But then I realised that while “I really wish she hadn’t done that” is a valid response, it isn’t useful to think this way. "You know the PAP is like that what” isn’t much better than telling women who’ve been harassed or abused by men that “boys will be boys”. If the PAP and its affiliates want to go above and beyond to make political hay out of this, then that should be laid at their feet, not Raeesah’s.

Ultimately, we don’t live in a country with a level political playing field. It doesn’t cancel out what Raeesah did, but it also shouldn’t go unnoticed that this treatment — the fervour of the mainstream media coverage, the widespread speculation about whether this is the end of a political party’s credibility, the Committee of Privileges inquiry (during which a predominantly PAP group votes to release a “special report” even before everyone has had a chance to testify and before the Committee has arrived at any conclusion) — doesn’t get rolled out equally. At the beginning of this year, we saw a minister, whose job it is to oversee the implementation of digital transformation as part of Singapore’s infrastructure and governance, admit that a promise he’d made to the nation half a year ago, about contact-tracing data being used only for contact-tracing, had been misleading, because he’d somehow forgotten about a major piece of legislation.

We then found out that his promise had been invalid even before he made it, because the police had already accessed TraceTogether data in May 2020, the month before he made that promise in a press conference. For some reason, other ministers and/or government agencies — particularly those who must have known that Vivian Balakrishnan had got it wrong — didn’t correct or clarify this right away. We don’t know why it took so long to set the record straight; in that case, there were no inquiries or “special reports” to tell us, and the media coverage died down quickly. There was also no inquiry that approached anywhere near the same level of intensity as what we’re seeing now, when the prime minister’s own siblings made serious and alarming accusations about misuse of power and abuse of government processes.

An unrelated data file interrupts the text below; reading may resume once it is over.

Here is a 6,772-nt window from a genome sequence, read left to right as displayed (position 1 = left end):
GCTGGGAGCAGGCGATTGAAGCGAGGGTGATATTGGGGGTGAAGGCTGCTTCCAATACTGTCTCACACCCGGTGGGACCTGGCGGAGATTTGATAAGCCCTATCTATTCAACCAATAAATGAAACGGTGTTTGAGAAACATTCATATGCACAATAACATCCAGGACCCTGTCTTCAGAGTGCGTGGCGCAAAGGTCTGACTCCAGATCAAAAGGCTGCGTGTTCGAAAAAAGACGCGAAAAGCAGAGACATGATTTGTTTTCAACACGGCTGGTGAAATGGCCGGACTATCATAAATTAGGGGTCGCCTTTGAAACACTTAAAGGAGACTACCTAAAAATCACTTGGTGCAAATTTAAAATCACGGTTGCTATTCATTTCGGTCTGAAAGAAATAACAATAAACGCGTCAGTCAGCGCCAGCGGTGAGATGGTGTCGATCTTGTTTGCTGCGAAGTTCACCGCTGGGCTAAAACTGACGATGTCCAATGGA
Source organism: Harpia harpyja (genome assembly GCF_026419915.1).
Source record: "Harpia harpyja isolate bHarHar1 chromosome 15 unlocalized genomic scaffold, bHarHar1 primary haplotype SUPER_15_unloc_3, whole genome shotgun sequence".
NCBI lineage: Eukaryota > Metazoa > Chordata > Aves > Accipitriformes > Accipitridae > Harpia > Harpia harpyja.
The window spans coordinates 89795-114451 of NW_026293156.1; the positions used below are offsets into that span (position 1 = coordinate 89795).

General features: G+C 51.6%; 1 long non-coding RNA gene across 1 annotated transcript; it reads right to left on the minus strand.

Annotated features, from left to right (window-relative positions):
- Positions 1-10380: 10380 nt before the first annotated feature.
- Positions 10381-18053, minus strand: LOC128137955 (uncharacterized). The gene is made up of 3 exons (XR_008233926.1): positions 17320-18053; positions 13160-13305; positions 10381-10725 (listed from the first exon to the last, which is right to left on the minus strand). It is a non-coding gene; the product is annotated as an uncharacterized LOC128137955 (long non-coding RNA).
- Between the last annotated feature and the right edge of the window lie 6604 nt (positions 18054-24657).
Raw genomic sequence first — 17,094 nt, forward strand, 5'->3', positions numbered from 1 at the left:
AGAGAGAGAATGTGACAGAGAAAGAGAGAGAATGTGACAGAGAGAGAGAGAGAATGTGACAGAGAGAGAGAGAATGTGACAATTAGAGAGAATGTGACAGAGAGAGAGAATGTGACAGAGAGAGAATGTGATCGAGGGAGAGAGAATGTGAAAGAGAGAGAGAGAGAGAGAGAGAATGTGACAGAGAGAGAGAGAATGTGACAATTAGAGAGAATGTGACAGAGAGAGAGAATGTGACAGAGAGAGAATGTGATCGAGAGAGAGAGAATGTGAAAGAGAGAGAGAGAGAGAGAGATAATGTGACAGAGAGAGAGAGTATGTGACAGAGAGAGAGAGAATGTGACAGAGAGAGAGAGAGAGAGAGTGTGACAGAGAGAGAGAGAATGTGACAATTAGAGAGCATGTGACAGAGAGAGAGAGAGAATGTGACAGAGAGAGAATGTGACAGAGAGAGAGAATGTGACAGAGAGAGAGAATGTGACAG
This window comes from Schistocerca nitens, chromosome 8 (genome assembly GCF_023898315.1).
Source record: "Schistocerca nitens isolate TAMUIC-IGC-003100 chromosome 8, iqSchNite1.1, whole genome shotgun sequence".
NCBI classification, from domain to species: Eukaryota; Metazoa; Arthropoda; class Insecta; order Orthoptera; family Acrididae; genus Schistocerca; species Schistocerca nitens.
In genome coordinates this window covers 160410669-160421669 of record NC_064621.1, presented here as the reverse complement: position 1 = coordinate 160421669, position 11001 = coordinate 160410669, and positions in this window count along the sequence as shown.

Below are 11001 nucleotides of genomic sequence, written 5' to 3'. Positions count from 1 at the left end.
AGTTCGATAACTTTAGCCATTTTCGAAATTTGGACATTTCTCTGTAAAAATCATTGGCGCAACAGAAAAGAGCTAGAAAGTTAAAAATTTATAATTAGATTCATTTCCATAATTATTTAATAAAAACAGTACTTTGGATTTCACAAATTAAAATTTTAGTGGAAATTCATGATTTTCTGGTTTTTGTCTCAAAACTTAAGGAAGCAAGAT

On a more personal note, during the same parliamentary sitting in which Raeesah stuck to her lie, misrepresentations and untruths were spewed about me in the House. These claims and allegations perpetuated false narratives, pushed by members of the PAP and/or their supporters, that have been repeated for years, smearing my reputation and resulting in me constantly fighting fires that threaten to amplify or even further build up the lie. Just recently, I had to demand a correction from a local podcast that claimed, completely falsely, that I’d taken money from the US embassy in Kuala Lumpur to hold democracy classrooms in Singapore — something that they'd extrapolated from what was said about me in Parliament. It’s never-ending and exhausting. Yet I know I’ll never see accountability from those who have spread the slime around, never see them grilled about how and when and why they do this, never see the official record set straight. And so, while we can’t excuse lying to the public no matter who’s doing it, I also can’t help feeling, when I see the intensity of what Raeesah is being put through, that something’s not quite right about the selectiveness with which truthfulness is valued.

Once again, the narrative and agenda is being set by those in power, and the institutions that serve them. Once again, there’s an imbalance in voice and platform and reach. Once again, there are double standards in the way we respond to incidents and treat people. This is something that goes far, far beyond Raeesah and her lie. It’s something that makes me heartsick, every time I see it play out in various guises and scenarios, because it’s an indication that it is power, and not a desire to help people learn and heal, that dictates how accountability is extracted in our society.